With kids heading back to school athletics, band practice, drill team and the like across the country, this is a good time to discuss heat-related illnesses and their prevention.
It's always at this time of year that I begin worrying about heat exhaustion and heat stroke and find myself re-emphasizing the importance of maintaining hydration, even before you start back to outside activities.
The U.S. Centers for Disease Control and Prevention reported 3,442 deaths between 1999-2003 due to heat and exposure to elevated temperatures, with children under age 15 accounting for approximately 7 percent of the total deaths.
Among high school athletes, exertional heat stroke is the third leading cause of death and is often related to lack of acclimation to the heat and dehydration. You can't just head out to run three miles in the heat, work out in pads, or march in the band on a hot field without preparing ahead of time.
Heat exhaustion occurs when the core body temperature is elevated between 100.4 and 104 degrees. This is different than having a fever secondary to illness. Symptoms are typically non-specific but include muscle cramps, fatigue, thirst, nausea, vomiting and headaches. The skin is usually cool and moist from sweating and is indicative that the body's cooling mechanism is working. The pulse rate is rapid and weak and breathing is fast and shallow. Coaches, athletes and others should all be aware of these symptoms. This is the body saying, "I'm overheated" and don't keep going! (You wouldn't drive your car when it overheated; you'd pull over and at least add water to the radiator.)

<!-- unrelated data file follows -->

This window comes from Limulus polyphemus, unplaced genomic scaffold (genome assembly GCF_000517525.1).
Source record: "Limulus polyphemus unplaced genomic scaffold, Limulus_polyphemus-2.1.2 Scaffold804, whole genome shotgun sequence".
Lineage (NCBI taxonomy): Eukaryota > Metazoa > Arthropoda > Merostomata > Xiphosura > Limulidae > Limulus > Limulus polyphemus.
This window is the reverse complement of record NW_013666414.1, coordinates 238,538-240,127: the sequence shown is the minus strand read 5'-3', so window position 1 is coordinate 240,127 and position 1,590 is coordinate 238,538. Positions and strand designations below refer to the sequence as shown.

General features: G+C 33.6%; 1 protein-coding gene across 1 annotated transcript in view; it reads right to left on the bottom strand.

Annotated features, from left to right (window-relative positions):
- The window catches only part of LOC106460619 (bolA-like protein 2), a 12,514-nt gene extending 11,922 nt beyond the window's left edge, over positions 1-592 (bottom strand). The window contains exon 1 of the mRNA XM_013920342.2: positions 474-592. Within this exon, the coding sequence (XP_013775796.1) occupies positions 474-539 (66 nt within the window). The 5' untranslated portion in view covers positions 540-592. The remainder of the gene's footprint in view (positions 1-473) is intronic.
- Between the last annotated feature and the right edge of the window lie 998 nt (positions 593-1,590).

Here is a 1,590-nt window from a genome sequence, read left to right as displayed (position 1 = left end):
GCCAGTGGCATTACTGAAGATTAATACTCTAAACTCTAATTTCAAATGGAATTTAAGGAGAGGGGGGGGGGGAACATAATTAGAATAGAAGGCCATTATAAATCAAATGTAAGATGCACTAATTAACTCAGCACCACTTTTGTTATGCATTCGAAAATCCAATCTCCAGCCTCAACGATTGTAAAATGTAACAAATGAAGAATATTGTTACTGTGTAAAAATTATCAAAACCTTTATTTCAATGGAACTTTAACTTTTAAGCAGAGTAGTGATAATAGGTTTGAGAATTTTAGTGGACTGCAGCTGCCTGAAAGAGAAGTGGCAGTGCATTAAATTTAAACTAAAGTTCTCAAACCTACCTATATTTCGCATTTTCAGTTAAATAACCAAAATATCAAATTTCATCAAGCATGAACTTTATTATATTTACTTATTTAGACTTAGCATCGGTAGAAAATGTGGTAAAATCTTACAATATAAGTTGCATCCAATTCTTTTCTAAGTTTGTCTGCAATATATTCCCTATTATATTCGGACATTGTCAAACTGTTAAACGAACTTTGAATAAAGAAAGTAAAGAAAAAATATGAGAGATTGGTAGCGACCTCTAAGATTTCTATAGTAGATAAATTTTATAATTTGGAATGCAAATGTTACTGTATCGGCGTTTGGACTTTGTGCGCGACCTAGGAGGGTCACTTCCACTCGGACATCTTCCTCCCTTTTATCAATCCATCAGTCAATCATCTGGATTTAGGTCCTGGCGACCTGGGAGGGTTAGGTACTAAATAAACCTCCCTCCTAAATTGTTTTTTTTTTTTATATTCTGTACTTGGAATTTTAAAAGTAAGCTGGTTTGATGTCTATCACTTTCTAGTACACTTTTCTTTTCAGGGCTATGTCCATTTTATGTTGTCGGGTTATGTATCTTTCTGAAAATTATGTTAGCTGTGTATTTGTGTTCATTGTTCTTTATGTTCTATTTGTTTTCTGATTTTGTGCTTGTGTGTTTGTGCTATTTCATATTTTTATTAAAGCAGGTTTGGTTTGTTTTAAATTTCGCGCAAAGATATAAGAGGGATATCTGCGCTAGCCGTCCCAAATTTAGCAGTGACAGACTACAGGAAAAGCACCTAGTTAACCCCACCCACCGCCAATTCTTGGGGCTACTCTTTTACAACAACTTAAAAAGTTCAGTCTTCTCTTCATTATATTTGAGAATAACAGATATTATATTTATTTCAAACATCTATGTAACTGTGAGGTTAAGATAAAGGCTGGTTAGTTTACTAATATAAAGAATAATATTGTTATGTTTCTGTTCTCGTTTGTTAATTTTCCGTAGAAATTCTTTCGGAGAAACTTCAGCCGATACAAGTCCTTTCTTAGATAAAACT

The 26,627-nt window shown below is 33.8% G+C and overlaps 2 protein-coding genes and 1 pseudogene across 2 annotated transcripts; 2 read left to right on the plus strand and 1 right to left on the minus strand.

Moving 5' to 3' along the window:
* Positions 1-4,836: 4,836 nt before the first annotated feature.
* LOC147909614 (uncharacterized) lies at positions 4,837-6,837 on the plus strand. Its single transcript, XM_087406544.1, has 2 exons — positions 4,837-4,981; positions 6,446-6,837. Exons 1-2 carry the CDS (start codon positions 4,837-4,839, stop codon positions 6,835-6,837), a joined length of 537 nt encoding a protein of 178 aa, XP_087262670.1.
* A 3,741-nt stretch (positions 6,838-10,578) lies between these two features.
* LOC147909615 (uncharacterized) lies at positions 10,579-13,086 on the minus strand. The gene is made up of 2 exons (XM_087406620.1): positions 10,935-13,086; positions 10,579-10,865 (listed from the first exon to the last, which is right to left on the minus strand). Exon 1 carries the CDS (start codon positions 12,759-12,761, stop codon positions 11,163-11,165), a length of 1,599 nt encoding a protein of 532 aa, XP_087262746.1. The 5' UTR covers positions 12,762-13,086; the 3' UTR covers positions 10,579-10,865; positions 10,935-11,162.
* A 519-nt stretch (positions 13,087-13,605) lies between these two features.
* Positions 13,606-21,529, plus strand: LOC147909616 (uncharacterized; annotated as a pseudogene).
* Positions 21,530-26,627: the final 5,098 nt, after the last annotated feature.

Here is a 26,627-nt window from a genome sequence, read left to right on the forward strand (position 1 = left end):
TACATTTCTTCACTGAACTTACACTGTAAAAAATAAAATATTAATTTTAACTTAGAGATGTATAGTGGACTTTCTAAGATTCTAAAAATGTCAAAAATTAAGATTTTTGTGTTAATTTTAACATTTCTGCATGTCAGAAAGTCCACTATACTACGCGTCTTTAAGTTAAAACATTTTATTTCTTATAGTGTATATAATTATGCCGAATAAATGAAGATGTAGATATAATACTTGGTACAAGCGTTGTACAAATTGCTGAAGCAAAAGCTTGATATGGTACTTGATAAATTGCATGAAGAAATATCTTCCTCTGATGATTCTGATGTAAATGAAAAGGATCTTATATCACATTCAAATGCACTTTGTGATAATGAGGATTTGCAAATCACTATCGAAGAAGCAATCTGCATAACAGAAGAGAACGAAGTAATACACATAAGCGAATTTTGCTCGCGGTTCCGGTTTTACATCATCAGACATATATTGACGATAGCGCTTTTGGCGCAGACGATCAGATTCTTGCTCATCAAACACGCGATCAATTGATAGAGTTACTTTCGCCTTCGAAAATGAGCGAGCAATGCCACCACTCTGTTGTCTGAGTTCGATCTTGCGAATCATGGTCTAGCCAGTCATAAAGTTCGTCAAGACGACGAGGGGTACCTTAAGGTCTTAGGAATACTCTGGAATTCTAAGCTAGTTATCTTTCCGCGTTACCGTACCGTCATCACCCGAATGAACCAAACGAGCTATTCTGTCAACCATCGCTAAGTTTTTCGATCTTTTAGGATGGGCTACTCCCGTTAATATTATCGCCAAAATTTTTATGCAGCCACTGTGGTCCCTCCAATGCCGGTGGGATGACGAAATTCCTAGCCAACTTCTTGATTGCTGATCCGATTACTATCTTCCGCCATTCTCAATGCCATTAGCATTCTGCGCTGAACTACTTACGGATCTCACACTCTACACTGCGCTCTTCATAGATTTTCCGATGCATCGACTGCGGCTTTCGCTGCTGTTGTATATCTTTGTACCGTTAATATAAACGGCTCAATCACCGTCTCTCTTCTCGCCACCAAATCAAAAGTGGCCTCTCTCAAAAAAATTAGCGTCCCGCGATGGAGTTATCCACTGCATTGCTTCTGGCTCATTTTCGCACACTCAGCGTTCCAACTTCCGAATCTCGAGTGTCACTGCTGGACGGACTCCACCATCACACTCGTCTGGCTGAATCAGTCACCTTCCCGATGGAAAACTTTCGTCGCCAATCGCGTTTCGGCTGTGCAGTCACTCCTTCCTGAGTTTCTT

The mainstay of treatment is to prevent progression to heat stroke by moving to a cooler place, in the shade, in a building with air conditioning, etc. Remove as much clothing as possible (uniforms, pads, helmets, etc.) to help heat dissipation. Water-misting fans may be helpful. Begin rehydration with appropriate oral electrolyte solutions and water. When treated quickly and appropriately, symptoms usually resolve in 20-30 minutes. The child should not return to activities that day, and should avoid heat stress for several days.
Heat stroke is a MEDICAL EMERGENCY and requires transportation to the emergency room for aggressive treatment. In this case, the previous symptoms have been missed and the core body temperature rises to 104 degrees or greater. The skin is flushed, hot and dry from lack of sweating. The athlete is confused, or even unconscious. The heart rate is fast and there is hyperventilation. The blood pools away from vital organs and can result in encephalopathy, liver, kidney and multiple organ failure.
While awaiting transportation to the ER, the athlete should be moved to a shaded area, clothing removed and ice packs may be applied to surface areas overlying major vessels, (i.e., the neck, beneath the arm pits, and the groin). Cooling and misting fans may also be used.
Continue to educate your children about the need for hydrating the evening before athletic events, and for continuous hydration while exercising in the heat. They should know to drink fluids even when not thirsty, as once you become thirsty you're already behind in your fluid intake. With good education and recognition of early signs of overheating, heat-related illnesses are preventable.
(Dr. Sue Hubbard is a nationally known pediatrician and co-host of "The Kid's Doctor" radio show. Submit questions at www.kidsdr.com.)Copyright © 2015, CT Now